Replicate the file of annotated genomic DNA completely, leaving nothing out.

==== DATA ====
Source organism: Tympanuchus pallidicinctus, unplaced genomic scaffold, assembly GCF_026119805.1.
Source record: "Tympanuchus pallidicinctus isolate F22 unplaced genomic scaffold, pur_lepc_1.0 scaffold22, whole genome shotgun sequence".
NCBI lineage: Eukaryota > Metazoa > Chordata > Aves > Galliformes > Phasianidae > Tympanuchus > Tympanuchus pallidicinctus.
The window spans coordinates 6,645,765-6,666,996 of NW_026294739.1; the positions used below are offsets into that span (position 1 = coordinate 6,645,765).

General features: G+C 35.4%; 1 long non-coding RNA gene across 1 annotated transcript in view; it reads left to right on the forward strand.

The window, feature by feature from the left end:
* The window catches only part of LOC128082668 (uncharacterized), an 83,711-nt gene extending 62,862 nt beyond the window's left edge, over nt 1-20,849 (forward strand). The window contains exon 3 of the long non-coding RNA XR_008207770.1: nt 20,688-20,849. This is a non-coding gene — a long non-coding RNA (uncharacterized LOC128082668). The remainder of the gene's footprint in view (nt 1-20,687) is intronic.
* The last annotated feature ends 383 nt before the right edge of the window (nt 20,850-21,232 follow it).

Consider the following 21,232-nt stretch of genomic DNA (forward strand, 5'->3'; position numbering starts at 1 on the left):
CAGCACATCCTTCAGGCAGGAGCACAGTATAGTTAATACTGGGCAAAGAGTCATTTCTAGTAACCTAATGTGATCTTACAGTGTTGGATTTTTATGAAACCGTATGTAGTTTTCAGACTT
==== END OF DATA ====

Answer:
Source organism: Tympanuchus pallidicinctus, unplaced genomic scaffold, assembly GCF_026119805.1.
Source record: "Tympanuchus pallidicinctus isolate F22 unplaced genomic scaffold, pur_lepc_1.0 scaffold22, whole genome shotgun sequence".
NCBI lineage: Eukaryota > Metazoa > Chordata > Aves > Galliformes > Phasianidae > Tympanuchus > Tympanuchus pallidicinctus.
The window spans coordinates 6,645,765-6,666,996 of NW_026294739.1; the positions used below are offsets into that span (position 1 = coordinate 6,645,765).

General features: G+C 35.4%; 1 long non-coding RNA gene across 1 annotated transcript in view; it reads left to right on the forward strand.

The window, feature by feature from the left end:
* The window catches only part of LOC128082668 (uncharacterized), an 83,711-nt gene extending 62,862 nt beyond the window's left edge, over nt 1-20,849 (forward strand). The window contains exon 3 of the long non-coding RNA XR_008207770.1: nt 20,688-20,849. This is a non-coding gene — a long non-coding RNA (uncharacterized LOC128082668). The remainder of the gene's footprint in view (nt 1-20,687) is intronic.
* The last annotated feature ends 383 nt before the right edge of the window (nt 20,850-21,232 follow it).

Consider the following 21,232-nt stretch of genomic DNA (forward strand, 5'->3'; position numbering starts at 1 on the left):
CAGCACATCCTTCAGGCAGGAGCACAGTATAGTTAATACTGGGCAAAGAGTCATTTCTAGTAACCTAATGTGATCTTACAGTGTTGGATTTTTATGAAACCGTATGTAGTTTTCAGACTT